Good news, James. Since I use Xbee for pan&tilt I had to shift to the Pro 60mW fro its throughput. But it's good news for later long range use with lesser data in the stream.
Did you experiment range with the 300mW setting yet ?
Hi Reto, I haven't as yet. today was just making sure I keep them working for a decent amount of time at 300 mW without a reset and getting the boards assembled ready to take out on the next fine day. I'm hoping range won't be too much of a problem and have attached a +12db 900MHz Yagi antenna to the base unit Xbee in the hope it will improve signal strength slightly. Hopefully all I need to do now is attend to the Video feed but with the receiver on 2.4Ghz thats proving to be a problem as well.
James, please keep us posted on how it goes :). I am still working on my XBee 868 Rx idea thing, but have not come around to it until now. (So many projects, so little time).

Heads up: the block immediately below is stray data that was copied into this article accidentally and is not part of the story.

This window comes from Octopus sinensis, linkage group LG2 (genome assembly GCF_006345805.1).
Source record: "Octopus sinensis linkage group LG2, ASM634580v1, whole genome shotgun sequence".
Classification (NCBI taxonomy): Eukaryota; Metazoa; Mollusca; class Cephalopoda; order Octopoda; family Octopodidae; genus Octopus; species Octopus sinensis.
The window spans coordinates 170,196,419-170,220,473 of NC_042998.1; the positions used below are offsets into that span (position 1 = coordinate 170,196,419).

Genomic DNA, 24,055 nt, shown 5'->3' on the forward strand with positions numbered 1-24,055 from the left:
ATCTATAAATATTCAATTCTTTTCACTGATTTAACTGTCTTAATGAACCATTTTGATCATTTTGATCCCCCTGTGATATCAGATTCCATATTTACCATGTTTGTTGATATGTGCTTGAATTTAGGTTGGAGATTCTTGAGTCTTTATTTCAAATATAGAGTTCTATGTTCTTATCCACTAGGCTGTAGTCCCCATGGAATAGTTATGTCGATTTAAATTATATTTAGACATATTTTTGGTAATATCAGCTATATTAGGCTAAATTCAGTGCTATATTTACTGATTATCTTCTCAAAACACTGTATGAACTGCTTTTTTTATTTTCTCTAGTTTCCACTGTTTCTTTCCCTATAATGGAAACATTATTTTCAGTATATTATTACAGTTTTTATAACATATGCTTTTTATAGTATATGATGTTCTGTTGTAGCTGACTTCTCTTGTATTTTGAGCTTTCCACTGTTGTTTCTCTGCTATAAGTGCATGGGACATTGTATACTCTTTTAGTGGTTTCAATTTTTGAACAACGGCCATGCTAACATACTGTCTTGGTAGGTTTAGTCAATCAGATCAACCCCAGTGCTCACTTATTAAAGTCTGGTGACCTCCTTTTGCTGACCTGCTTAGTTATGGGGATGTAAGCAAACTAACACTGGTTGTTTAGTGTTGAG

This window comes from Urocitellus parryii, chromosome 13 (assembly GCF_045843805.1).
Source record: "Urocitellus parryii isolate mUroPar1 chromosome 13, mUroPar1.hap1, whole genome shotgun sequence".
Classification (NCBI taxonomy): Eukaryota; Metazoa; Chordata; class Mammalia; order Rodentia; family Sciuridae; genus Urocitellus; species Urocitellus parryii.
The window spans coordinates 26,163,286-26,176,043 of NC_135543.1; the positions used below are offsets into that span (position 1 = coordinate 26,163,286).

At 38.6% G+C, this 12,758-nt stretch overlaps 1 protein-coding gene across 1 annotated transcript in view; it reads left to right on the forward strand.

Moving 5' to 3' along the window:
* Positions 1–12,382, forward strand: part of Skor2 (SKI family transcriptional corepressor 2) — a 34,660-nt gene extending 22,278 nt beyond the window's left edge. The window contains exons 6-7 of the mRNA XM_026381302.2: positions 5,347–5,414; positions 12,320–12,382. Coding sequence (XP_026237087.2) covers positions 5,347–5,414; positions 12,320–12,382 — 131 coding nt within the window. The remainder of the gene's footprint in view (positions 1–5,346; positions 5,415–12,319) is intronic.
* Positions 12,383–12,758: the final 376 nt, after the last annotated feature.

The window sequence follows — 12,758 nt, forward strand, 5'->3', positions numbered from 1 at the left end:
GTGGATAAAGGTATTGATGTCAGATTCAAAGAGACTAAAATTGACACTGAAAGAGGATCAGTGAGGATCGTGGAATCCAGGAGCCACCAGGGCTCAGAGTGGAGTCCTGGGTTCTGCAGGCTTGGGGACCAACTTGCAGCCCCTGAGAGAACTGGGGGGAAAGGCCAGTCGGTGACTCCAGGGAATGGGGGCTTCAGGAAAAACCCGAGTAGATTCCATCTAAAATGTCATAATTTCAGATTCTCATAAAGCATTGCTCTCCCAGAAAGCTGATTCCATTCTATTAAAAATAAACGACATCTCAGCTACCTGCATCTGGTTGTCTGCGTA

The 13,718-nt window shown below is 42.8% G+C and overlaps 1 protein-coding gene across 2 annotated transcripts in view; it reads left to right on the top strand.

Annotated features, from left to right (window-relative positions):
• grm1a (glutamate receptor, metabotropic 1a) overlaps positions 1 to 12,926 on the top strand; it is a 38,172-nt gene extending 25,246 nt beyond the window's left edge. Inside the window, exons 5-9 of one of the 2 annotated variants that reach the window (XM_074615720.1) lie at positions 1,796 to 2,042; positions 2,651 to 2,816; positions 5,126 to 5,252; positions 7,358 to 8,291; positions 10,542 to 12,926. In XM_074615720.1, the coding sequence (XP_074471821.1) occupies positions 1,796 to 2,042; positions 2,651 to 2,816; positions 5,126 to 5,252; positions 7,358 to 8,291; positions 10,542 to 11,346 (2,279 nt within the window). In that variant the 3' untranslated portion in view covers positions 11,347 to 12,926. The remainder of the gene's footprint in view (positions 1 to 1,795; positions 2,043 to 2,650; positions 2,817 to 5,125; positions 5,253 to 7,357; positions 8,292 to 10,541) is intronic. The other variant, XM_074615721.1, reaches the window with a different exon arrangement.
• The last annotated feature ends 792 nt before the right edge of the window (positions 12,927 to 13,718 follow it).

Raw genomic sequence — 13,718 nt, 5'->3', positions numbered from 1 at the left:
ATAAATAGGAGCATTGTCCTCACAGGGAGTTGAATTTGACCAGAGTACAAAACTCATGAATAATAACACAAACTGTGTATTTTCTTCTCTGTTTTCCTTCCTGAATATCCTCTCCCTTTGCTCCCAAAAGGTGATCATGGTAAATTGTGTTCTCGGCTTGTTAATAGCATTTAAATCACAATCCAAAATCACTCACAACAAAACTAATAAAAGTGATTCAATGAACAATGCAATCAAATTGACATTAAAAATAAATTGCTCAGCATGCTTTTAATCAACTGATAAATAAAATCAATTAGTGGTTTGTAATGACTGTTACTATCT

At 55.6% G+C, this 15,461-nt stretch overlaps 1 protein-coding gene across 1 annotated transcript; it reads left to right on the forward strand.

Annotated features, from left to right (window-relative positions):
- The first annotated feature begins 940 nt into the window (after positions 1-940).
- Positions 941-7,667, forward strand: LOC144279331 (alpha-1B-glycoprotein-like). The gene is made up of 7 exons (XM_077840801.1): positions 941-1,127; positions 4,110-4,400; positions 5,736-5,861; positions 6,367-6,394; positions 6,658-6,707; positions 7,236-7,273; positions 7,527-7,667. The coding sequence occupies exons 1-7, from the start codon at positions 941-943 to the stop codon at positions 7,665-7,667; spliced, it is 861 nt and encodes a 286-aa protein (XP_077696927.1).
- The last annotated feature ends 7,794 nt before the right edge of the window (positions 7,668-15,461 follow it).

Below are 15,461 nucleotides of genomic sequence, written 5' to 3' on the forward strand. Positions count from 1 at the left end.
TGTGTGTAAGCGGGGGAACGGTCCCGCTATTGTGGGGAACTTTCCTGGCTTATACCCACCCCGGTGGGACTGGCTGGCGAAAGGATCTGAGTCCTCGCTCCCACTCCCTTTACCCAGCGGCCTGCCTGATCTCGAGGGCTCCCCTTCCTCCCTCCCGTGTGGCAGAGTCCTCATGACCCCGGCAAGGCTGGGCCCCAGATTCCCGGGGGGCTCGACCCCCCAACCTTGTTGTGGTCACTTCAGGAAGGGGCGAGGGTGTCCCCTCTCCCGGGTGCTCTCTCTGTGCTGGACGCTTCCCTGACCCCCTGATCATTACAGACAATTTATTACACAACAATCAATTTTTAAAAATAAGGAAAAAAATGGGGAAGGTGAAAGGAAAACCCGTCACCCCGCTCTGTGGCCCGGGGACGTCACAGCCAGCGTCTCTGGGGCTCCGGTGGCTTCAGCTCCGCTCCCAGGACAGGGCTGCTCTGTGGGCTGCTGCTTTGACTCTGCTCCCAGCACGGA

I was thinking of initially using an arduino plugged into the guts of an old Tx and then to XBee 868 as the transmitter, and then similar setup on the receiver end, but using openservo's over i2c.
Going to have some prototype of this made soon if my resonators arrive some day.
I think I did find one of the causes for my issues when using 300mW transmit. The 5v-3v3 I was using from adafruit was limited to ~250mA output on 3v3 :P. Will test with 1.5A 3v3 when my prototypes are done.
I finally did some more testing with this with quite surprising results:
1mw loopback test, 4800bps, standard X-CTU test string, 3365packets went through until it hit a wall. Resetting only one or the other XBee did not suffice, both had to be reset.